The great Movable Scam -- the proposed taxpayer-financed Portland Convention Center hotel -- will not die, but it sure gets uglier and uglier. Now the Goldschmidt Boys at Metro who are pushing the thing are actually coming out and admitting that the facility won't pay for itself -- not even close. Indeed, here we are still in the preliminary stages of "planning" the hotel -- the time when everybody knows all the projections are rose-colored lies -- and already the revenue is going to be nearly $8 million a year short of what it will take to get a mortgage to build it. But don't worry! Somehow, eight years after the hotel opens, we can predict that there will be a sudden surge in tourism in Portland, and magically all the financial troubles will disappear. And if it doesn't? The taxpayers can pick up the difference.
If this is what Metro is peddling before they rubberstamp the backroom deal that was made on this project years ago, can you imagine what a sober assessment of the truth would be? A $10 million annual shortfall? $12 million? $20 million? Remember, as they say, "All figures are estimates until the hotel's builders provide a guaranteed price." Uh huh.
Meanwhile, a new slice of baloney has been added to the steaming pile that's already been generated on this deal: Without the hotel, Metro now says, the Convention Center will "fail." Gentlemen, get serious. The Convention Center has never done anything but fail since the day Bud Clark built it. It doesn't attract big conventions, and it never will. It's going to be, at best, a decent but overbuilt facility that hosts a nice roster of regional and local confabs. It's always going to lose money. That's why the voters voted not to expand it, but Vera, Opie, and Sam the Tram knew better. Which is how we got to the losing condition that we find the facility in now.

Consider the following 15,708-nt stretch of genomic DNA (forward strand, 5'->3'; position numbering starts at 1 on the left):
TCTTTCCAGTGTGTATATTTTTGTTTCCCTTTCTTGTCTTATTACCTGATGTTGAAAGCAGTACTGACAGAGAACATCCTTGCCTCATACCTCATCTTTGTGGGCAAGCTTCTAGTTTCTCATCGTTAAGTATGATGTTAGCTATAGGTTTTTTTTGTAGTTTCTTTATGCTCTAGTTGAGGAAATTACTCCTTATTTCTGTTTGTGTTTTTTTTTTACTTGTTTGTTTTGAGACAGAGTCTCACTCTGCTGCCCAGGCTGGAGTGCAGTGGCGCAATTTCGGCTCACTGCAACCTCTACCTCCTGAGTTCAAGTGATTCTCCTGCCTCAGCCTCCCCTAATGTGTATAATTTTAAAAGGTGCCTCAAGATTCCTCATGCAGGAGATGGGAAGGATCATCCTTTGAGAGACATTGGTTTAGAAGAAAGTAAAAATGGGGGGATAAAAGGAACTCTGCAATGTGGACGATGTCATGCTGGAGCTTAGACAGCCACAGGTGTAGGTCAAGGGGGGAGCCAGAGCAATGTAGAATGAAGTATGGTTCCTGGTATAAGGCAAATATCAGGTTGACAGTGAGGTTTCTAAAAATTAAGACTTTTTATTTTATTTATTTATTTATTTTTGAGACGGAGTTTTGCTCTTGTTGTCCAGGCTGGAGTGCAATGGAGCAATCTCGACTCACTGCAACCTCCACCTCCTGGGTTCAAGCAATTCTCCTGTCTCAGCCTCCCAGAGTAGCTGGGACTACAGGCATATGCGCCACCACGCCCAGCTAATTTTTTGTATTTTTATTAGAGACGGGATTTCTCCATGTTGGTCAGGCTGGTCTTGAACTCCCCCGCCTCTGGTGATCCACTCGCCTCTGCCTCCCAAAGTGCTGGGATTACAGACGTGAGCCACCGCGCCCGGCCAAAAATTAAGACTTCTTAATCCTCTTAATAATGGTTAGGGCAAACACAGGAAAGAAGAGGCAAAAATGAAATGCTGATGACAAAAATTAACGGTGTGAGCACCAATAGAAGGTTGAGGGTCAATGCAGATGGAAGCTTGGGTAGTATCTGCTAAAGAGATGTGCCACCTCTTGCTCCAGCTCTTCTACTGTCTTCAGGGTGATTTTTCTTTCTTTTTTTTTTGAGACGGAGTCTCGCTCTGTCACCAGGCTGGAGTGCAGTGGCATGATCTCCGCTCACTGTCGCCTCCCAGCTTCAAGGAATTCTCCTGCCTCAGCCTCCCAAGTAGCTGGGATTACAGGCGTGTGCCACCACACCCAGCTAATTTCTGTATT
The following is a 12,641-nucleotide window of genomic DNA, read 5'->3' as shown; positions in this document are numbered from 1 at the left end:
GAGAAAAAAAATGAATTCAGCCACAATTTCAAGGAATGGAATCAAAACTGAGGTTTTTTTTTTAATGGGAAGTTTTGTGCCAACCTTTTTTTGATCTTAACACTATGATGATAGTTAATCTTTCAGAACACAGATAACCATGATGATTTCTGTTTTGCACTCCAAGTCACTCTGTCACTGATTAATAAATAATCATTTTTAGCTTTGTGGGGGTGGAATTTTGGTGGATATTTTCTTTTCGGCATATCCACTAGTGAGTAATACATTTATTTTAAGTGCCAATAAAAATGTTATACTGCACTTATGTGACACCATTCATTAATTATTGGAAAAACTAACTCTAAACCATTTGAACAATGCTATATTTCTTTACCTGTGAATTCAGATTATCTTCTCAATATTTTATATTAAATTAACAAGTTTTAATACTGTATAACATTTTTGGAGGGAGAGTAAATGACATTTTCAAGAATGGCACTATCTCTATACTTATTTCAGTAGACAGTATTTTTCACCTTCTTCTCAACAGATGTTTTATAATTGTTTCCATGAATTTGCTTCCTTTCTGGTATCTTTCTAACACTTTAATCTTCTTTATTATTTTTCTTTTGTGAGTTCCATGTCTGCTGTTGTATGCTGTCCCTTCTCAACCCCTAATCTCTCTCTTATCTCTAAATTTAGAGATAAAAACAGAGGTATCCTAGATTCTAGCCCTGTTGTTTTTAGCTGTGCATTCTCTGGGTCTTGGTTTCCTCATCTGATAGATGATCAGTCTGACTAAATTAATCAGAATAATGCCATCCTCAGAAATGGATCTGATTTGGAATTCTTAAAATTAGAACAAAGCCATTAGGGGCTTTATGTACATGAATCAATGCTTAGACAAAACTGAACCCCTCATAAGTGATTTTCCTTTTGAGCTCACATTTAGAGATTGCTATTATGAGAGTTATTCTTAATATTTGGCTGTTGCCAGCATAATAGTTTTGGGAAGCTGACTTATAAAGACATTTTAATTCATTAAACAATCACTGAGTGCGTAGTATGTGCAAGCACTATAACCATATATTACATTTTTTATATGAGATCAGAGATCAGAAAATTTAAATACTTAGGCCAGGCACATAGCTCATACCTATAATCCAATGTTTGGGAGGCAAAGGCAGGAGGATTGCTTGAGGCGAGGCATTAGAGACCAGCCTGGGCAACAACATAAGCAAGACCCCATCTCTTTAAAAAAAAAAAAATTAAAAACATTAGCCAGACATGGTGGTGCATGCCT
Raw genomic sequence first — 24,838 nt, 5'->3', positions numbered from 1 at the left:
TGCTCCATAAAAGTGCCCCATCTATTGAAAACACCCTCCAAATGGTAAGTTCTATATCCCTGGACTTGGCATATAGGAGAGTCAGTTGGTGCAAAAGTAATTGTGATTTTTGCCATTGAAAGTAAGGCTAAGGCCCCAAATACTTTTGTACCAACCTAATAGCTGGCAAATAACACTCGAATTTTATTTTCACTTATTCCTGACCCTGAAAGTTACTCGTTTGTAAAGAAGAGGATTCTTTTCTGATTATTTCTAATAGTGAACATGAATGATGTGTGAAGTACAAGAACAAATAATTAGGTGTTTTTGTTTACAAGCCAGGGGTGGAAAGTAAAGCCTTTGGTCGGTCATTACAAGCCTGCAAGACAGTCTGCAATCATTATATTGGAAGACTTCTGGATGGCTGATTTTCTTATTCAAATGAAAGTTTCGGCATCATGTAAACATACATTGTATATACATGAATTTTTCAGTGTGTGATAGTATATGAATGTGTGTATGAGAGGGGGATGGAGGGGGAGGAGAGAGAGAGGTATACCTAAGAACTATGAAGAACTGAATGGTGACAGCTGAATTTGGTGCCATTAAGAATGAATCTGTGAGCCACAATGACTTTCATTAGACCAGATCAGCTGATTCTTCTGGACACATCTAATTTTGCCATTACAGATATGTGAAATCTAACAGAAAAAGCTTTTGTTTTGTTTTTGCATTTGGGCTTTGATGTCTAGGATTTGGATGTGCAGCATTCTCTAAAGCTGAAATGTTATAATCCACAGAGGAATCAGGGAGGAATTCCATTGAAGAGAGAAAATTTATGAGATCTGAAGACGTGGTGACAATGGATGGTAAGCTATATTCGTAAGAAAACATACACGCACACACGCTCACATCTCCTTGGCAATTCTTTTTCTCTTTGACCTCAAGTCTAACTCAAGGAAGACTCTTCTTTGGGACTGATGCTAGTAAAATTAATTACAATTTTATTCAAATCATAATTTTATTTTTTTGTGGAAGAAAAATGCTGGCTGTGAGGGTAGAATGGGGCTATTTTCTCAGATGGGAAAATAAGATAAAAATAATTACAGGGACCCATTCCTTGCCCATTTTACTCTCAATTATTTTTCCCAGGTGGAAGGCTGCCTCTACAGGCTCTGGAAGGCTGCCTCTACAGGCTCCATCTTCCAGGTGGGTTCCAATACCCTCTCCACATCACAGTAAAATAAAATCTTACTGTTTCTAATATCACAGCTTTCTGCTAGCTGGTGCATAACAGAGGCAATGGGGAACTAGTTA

And the Convention Center's not going to forfeit 15 percent of its existing business to places like Spokane just because it doesn't have a big hotel attached. It's a pretty safe bet that the Greater Western Oregon Quilters Weekend and the Oregon Chess Federation are staying in Portland. That threat is about as valid as the promise that somehow that bottomless pot of money known as lottery funds will miraculously make this stinker pencil out.
One way that Metro's proposing to make money magically appear is to refinance the currently outstanding bonds on the Convention Center, presumably stretching out the term of those bonds and lowering the annual debt service on them. The lighter payments on those bonds could then free up hotel-motel tax dollars to go for the headquarters hotel scam. Borrow from Peter to pay Paul -- sound like good fiscal policy to you?
I'm sure there's more smoke waiting to come blasting out of the Metro p.r. machine before this one's over. We haven't heard "green and sustainable" yet, and of course, there's always "for the children." But a better tack would be for all the Metro suits to splash some cold water on their faces and get a grip. It's time for somebody in the Network to buy Hank Ashforth a nice set of golf clubs and a case of great pinot and break the news to him that we're sorry, but we can't put this one over.